Mars surface aerial shot

On Mars, powered by the cloud: Mars 2020 rover launches

Earlier today, NASA launched its Mars 2020 rover—Perseverance. Operated by NASA’s Jet Propulsion Lab (JPL), the Perseverance rover will explore Mars for past signs of ancient life and collect rock and soil samples for return by a future mission. The images taken from the Mars 2020 rover will be available on NASA JPL’s public website, and will be shared with people around the world. All images returned from the mission will be hosted on the AWS Cloud.

From Kenya to space: Fix This podcast episode #07

Preserving artifacts, going to space, and ending homelessness: the Fix This podcast February round up

This month, the Fix This podcast focused on how technology is used to preserve ancient artifacts, develop the pipeline of scientists that fuel our trips to space, and end homelessness. Listen to episodes seven and eight, featuring interviews with Digital Divide Data (DDD), NASA Jet Propulsion Lab (NASA JPL), Community Solutions, and Amazon Web Services (AWS) expert on homelessness, Jessie Metcalf.

Tropical Systems Otis, Norma, Jose, Maria, Lee (from left to right) as captured by NOAA’s GOES-16 satellite on September 17th, 2017

NOAA and AWS expand commitment to increase access to environmental data

Today AWS announced it is expanding its collaboration with the U.S. National Oceanic and Atmospheric Administration (NOAA) to make environmental data easier to access and use. A new agreement with NOAA builds upon the work started when AWS first collaborated with NOAA on the Big Data Project in 2015. Users will now be able to access new, authoritative NOAA data within AWS without needing to download and store their own copies.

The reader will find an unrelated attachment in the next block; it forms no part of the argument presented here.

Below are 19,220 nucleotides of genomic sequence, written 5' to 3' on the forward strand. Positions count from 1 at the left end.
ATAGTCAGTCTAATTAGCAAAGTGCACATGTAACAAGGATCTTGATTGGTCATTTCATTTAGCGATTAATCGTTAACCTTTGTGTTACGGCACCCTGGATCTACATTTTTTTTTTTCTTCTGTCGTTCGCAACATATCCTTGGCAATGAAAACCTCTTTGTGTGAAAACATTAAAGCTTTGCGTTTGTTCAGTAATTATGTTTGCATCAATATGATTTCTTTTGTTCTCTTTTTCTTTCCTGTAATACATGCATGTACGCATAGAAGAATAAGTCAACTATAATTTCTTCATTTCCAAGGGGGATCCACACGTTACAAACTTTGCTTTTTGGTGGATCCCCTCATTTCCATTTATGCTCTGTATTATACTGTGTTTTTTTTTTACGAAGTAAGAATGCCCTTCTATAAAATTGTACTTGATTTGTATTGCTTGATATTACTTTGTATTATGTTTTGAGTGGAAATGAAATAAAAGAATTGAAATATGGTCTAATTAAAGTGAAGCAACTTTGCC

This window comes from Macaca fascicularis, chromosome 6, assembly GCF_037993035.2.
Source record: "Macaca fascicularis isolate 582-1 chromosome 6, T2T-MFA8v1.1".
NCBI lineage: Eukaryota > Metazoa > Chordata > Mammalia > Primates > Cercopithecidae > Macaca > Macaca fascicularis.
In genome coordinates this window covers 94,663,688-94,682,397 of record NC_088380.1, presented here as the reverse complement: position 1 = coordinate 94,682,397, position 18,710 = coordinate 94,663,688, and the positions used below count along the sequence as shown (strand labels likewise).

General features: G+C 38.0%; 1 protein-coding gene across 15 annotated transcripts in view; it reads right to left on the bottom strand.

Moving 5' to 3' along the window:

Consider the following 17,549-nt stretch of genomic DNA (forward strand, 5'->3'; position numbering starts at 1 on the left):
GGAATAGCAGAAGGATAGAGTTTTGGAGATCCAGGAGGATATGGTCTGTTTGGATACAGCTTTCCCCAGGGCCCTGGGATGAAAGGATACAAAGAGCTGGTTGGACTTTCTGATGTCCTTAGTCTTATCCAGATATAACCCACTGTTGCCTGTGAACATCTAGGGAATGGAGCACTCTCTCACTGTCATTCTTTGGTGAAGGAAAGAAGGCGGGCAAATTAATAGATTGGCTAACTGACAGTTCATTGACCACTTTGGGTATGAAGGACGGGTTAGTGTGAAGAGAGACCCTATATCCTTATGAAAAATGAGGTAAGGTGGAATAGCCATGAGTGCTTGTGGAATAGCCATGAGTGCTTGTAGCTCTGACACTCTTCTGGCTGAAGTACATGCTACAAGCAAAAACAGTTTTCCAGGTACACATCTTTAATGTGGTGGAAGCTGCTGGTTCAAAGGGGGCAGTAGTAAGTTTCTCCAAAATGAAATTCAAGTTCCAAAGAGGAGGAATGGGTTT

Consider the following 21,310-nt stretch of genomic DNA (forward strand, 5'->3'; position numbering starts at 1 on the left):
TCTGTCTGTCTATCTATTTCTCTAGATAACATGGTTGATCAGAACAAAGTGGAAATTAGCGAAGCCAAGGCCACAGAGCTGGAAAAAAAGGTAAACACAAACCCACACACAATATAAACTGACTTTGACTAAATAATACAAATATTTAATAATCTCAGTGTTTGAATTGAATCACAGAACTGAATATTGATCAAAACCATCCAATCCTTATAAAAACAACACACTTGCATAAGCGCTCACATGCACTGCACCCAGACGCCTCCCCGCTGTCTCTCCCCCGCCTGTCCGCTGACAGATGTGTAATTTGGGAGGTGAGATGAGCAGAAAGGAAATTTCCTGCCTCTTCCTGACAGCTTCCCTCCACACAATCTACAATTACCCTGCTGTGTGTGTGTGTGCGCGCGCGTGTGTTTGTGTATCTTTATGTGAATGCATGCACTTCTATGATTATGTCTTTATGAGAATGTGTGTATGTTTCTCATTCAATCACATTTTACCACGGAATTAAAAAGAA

building from low angle

Federal departments and agencies share how the cloud helps advance their missions

From healthcare to veteran services to aerospace research, federal agencies have leveraged the cloud to advance their missions. With benefits from the cloud, such as cost savings, data redundancy, and opportunities to adopt emerging technology, federal customers can better serve and protect their constituents. Three federal agencies recently shared how they improved efficiency through information technology (IT) modernization to ultimately better serve citizens.

Estimating Hurricane Wind Speeds with Machine Learning

Better estimates of hurricane wind speeds can lead to better decisions around evacuations and general hurricane response planning, saving both lives and property. Hurricane windspeed estimates are currently made using the manual Dvorak technique. The National Hurricane Center releases them every three to six hours. Artificial intelligence (AI) experts with the IMPACT team at NASA’s Marshall Space Flight Center and Development Seed created the Deep Learning-Based Hurricane Intensity Estimator to automate this process.